See how that just doesn’t really work? You can’t transfer modal dare like that to a passive infinitive, because once you’ve done that, it wants to attribute the “daringness” of the matter to the wrong party altogether.

I do not recommend it. I seriously do not recommend it.

Curiously, this doesn’t mean that you can never use dare with passive infinitives. You certainly can:

  • I dare not be distracted by the construction noise.

However, just as before, you cannot invert that one, this time from passive to active, without the whole sentence falling apart:

  • *The construction noise dare not distract me.

Ok sure, you can say it, but it is meaningless. It certainly does not mean the same thing as the original did.

Other semi-modals

You may have the same problem you have with dare with the other semi-modals, need and ought, which work like must but perhaps not so strongly.

Since those two work like must, here first is must used epistemically:

  • He must know that already.
  • That must be known by him already.

Whereas this is must used deontically:

  • He must not call her.
  • She must not be called by him.

Here is modal need:

  • He need not call her.
  • She need not be called by him.

And here is modal ought:

  • He ought not call her.
  • She ought not be called by him.

Those ones you might get away with. Maybe. They sound pretty awful, but the duty/obligation sense just might survive being transferred from one party to the other with the passive transformation, at least with ought.

Failure of Deontic–Epistemic Bimodal Duality in Modal dare

Perhaps this difference is because ought can be used either epistemically or deontically just like any other full-fledged modal can.

I’m not sure that modal need can be used both ways.

And I am pretty sure that modal dare does not enjoy a bimodal existence at all — which makes it especially weird for a modal, since they should all be able to go both ways.

Modals should also not have past tenses (backshifting aside), which is another of dare’s funny old quirks. Watch:

  • I dare mention nothing of this to my children; they just aren’t ready for it.
  • Yesterday, I dared mention nothing of this to my children; they just weren’t ready for it.
  • I have never dared mention any of this to my children; I’ve never wanted them to know.

There we’re inflecting dare into a past-tense form, yet using it with a bare infinitive instead of with a to-infinitive as if it were some sort of ordinary catenative verb.

You can’t use it as a modal imperatively:

  • *Dare dream great things!

But if you stick in a to-infinitive, now you can:

  • Dare to dream great things!


I don’t think that with modal dare, you can sensibly get away with swapping subject and object and then use it on a passive infinitive.

Unfortunately, I have no explanation for why that path seems blocked. I am no expert, but it truly feels to me like there is something about modal dare that simply will not allow it to be applied to the resulting passive infinitive once you’ve swapped subject and object.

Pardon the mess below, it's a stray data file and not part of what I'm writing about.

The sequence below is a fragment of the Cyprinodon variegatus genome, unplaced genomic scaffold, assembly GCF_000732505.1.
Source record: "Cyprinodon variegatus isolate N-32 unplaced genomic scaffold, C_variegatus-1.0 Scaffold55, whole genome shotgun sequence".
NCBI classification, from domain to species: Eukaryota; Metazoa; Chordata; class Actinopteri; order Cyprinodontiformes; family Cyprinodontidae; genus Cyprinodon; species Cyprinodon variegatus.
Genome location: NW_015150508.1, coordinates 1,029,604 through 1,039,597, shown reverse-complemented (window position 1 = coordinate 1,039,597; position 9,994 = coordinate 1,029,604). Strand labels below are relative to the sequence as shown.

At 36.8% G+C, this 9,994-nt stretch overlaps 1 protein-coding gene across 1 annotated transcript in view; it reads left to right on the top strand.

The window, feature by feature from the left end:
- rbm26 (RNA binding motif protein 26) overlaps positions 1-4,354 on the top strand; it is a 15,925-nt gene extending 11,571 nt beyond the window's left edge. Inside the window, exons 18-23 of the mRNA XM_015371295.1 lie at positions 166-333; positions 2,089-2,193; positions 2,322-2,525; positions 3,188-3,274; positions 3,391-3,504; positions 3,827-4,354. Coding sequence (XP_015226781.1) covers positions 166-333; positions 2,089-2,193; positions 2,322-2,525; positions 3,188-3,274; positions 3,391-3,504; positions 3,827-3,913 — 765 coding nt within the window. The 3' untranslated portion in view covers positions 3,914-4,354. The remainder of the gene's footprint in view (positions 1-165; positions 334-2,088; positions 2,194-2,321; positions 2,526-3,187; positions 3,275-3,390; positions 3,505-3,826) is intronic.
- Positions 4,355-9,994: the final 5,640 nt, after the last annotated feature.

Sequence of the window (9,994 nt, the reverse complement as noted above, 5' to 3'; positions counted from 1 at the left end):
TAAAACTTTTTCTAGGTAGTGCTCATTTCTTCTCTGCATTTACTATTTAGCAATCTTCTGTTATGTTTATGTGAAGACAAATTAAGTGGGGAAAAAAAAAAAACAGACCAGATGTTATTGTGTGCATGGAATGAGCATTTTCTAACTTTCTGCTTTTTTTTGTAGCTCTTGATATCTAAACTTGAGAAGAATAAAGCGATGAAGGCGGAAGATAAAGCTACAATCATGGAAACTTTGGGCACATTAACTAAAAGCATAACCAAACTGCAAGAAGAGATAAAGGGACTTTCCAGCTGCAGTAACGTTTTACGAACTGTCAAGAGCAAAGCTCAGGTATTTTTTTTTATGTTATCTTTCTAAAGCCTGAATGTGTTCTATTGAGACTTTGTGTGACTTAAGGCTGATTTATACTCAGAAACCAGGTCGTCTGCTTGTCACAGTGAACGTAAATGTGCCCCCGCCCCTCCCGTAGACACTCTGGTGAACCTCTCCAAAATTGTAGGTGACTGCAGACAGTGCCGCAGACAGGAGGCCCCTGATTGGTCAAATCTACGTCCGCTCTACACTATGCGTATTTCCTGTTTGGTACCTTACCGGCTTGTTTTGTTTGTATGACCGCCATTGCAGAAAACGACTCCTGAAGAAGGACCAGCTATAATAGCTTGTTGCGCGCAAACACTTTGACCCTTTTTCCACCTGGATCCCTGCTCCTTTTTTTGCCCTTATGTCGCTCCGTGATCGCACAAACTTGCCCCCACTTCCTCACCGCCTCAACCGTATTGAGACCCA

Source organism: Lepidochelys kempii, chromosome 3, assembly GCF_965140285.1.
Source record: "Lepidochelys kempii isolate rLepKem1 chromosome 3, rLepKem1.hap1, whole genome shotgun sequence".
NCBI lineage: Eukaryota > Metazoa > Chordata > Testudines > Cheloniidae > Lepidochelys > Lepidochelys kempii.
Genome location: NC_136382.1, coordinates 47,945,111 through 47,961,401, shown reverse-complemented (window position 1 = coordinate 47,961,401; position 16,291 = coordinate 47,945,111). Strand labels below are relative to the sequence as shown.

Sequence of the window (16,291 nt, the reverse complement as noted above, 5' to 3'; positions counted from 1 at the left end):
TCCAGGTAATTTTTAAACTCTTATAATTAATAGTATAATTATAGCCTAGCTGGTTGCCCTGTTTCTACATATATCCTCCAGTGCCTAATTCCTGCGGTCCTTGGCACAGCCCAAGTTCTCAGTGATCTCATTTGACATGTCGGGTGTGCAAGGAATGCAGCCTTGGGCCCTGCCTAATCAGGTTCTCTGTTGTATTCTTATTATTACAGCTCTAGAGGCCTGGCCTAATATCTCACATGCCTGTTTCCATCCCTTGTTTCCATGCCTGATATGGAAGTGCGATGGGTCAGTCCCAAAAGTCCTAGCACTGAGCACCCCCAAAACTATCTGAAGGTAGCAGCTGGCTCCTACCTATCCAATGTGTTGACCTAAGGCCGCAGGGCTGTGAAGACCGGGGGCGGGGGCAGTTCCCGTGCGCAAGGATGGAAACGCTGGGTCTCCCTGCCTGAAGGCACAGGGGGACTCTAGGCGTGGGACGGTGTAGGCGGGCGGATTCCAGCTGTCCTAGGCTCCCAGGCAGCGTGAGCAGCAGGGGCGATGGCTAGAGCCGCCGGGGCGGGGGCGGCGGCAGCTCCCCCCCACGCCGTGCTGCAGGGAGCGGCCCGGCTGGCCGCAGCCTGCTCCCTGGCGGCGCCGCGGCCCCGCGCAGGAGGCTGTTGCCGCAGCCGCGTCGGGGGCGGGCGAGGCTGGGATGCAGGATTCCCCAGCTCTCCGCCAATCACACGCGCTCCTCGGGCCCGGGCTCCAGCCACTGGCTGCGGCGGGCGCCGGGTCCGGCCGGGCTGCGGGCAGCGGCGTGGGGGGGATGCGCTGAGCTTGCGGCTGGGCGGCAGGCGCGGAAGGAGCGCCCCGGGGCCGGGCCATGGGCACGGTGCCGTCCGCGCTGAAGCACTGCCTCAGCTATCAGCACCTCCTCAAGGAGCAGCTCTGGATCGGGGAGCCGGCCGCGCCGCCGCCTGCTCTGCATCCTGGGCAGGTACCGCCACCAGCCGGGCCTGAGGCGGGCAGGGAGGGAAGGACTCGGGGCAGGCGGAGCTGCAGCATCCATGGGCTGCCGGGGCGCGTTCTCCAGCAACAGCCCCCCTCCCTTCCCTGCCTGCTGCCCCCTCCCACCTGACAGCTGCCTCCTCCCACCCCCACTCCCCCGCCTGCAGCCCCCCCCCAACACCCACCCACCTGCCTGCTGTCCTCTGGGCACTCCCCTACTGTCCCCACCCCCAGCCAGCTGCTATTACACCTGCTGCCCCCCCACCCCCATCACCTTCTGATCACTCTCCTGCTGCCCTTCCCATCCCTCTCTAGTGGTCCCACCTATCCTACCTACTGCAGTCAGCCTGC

My only guess is that even when it’s used in a modal-like way, dare is saying much more about its subject than about its following verb. If its semantics apply to the subject, then when you try to invert subject–object to either passifize or depassifize the clause, then you’re applying those semantics to the wrong party, and so now the meaning changes or falls apart entirely.


1. Durst being the archaic past tense of dare, which today survives only in dialect and in older literature.

  • Your comment to John's interesting. I think it's because there's some kind of control going on. Modals are normally associated with raising verbs. Dare seems to have some control-like properties. He dare __ ask her is akin to He dare himself ask her. Where the ID of that 'gap' is governed by he. Compare with She dare __ be asked by him, which is like She dare herself be asked by him. The governed bits filled in with bold words also function kinda like DO's. So, they are like I persuaded her to punch Bob which isn't the same as I persuaded Bob to be punched by her. Commented Sep 24, 2014 at 14:23
  • .. but that's just a shot in the dark after few minutes thought. Commented Sep 24, 2014 at 14:29

I don't think it's possible to put a modal verb in the passive voice. What's the passive voice of "you must not talk to her"?


To translate into the passive based on the verb 'dare' you would say: "Talking to her was not dared (by you)". An alternative transformation based on the verb 'talk' results in "You dare not have her talked to (by you)", though it's a clumsy sentence with slightly different implications from the original.

  • If I consider 'talk to her' as a single entity then dare becomes a main verb and the passive would be 'talk to her is not dared by you' or should I use 'talking to her' in place of 'talk to her' if I want to consider it as a single work.
    – user92268
    Commented Sep 23, 2014 at 17:27
  • The correct form is what I wrote in the answer. Commented Sep 23, 2014 at 18:11

Your Answer

By clicking “Post Your Answer”, you agree to our terms of service and acknowledge you have read our privacy policy.

Not the answer you're looking for? Browse other questions tagged or ask your own question.